In addition to a happy-time television reaction to nearly everything (good or bad), several other aspects of Todd's personality—always superficially favorable—receive considerable attention: his “aptness” as a school student, his high degree of intelligence and foresight, his full-blooded teenage slang, and his outstanding athletic abilities. These apparent positives in Todd's All-American makeup, however, inevitably deteriorate. So boyishly appealing and attractive at first, showing “perfect teeth that had been fluoridated since the beginning of his life and bathed thrice a day in Crest toothpaste” (113), his smiles sour into the sardonic expression of a psychopath beaming out “rich and radiant” (131) as he eagerly absorbs Nazi stories about gas chambers, conspirators hung by piano wires, or lampshades designed of human skin. On one occasion, when the old concentration camp commander (Kurt Dussander, whom Todd all-too-willingly befriends) is forced to tell Todd about the experimental nerve gas (poetically nicknamed Pegasus) that caused its victims to scream, laugh, vomit, and helplessly defecate, the All-American Boy is happily consuming two delicious chocolate Ring Dings. Even old reprobate Dussander reacts negatively, not only in being forced to remember horrors he himself eagerly perpetrated in German concentration camps, but especially because of Todd's enthusiastic “That was a good story, Mr. Dussander” (136). Ironically, King puts in the mouth of the old Nazi, wanted by the Israelis for being “one of the greatest butchers of human beings ever to live” (262), reactions that are likely to pass through readers themselves when he says aloud to the boy, “You are a monster.” Innocent-looking Todd reminds Dussander that “according to the books I read, you're the monster, Mr. Dussander,” who sent thirty-five hundred a day into the ovens “before the Russians came and made you stop” (127). The next time Dussander (in something resembling teenage slang) is tempted to damn Todd as “putrid little monster,” he only thinks it (135), keeping to himself his disgust with Todd's behavior, even though that behavior is viciously patterned after his own (giving an inkling of King's attitude toward the relationship of postwar American behavior to the Nazis.)
The name Todd suggests “toddy,” a pleasant drink of brandy or whiskey mixed with hot water, sugar, and spices. Like the boy's blue-eyed All-American appearance, therefore, his name has sweet connotations. Winter suggests a sinister undercurrent—quite apt, one might add—to this attractive first name, since “Todd” is similar to the German word for death, Tod.5 Kurt Dussander's name derives from Peter Kurtin, Monster of Düsseldorf, a novel about an actual criminal included in Father Callahan's recollections of gothic junk in 'Salem's Lot (296). But Dussander's American pseudonym is the kinder-sounding “Arthur Denker,” the first name deriving from the mythic medieval king,6 and the patronym from yet another German word, “thinker” (Denker). The fake last name covertly suggests the octogenarian's cleverness in concealing his true identity by skillfully avoiding detection and capture by sharp Israeli authorities for so many years. Dussander's ability to “think” things through is so masterful that inexperienced Todd, who at one point had the potential of being an absolute blackmailer, comes to feel that “his skull had turned to window-glass and all things were flashing inside in large letters” (201). The living room of Dussander's house contains a neat symbol of all the false facades in Apt Pupil (Americans and ex-Nazis included): “the fake fireplace” that was “faced with fake bricks” (115).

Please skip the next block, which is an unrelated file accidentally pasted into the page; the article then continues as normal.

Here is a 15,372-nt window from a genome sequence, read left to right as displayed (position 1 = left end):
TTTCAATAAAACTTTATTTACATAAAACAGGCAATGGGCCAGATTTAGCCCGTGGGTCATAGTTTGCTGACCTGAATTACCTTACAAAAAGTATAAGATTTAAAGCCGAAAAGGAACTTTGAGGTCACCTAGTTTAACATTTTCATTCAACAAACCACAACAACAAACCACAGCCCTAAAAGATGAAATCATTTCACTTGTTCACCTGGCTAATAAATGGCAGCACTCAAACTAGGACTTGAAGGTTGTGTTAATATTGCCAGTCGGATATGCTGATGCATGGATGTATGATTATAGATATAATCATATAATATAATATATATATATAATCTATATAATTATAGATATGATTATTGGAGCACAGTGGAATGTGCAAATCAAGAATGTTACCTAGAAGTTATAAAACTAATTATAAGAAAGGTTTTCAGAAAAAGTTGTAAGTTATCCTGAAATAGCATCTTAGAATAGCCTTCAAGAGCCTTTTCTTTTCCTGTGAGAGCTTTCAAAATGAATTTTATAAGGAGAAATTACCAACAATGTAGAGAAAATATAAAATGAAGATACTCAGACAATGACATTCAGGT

The Jekyll/Hyde qualities of the Todd/Denker names seem—and indeed are—the exact opposite of what they pleasantly suggest, and have parallels in some unusual literary techniques. The most important of these is the series of empty-headed clichés, banalities, proverbs, and (on Todd's part) slang simplicities that are placed in plot situations in such a way as to point up their utter shallowness. As names reverse (e.g., from sweet “toddy” to grim “death”), so do the cliché-drenched conversations among the doomed older characters.
Important among these typically American pseudoprofundities are the following. Todd's parents “don't believe in spanking” because “corporal punishment causes more problems than it cures” (115). Todd's father (Dick Bowden) thinks that “kids should find out about life as soon as they can—the bad as well as the good.” His silly rationale is that “life is a tiger you have to grab by the tail, and if you don't know the nature of the beast it will eat you up” (120). Dick Bowden balances off his wife's cliché, “Waste not, want not,” with his own innocuous “Not by a long chalk” (138). Todd's teacher (the well-intentioned Mrs. Anderson) lectures the students of the California school (of which sweet-looking Todd is one) about finding “YOUR GREAT INTEREST,” hers being “collecting nineteenth-century post cards” (117). The guidance counselor (satirically nicknamed “Rubber Ed,” ‘’Sneaker Pete,” and the “Ked Man” by mocking high school students) idiotically supposes that his rubber-covered Keds gives him “real rapport” with the students. He too has an assortment of dismal colloquialisms on which he thinks he can structure educational success: that he could “get right down to it” with the kids, “get into their hangups,” knew what a “bummer” was, and understood and sympathized when “someone was doing a number on your head” (166).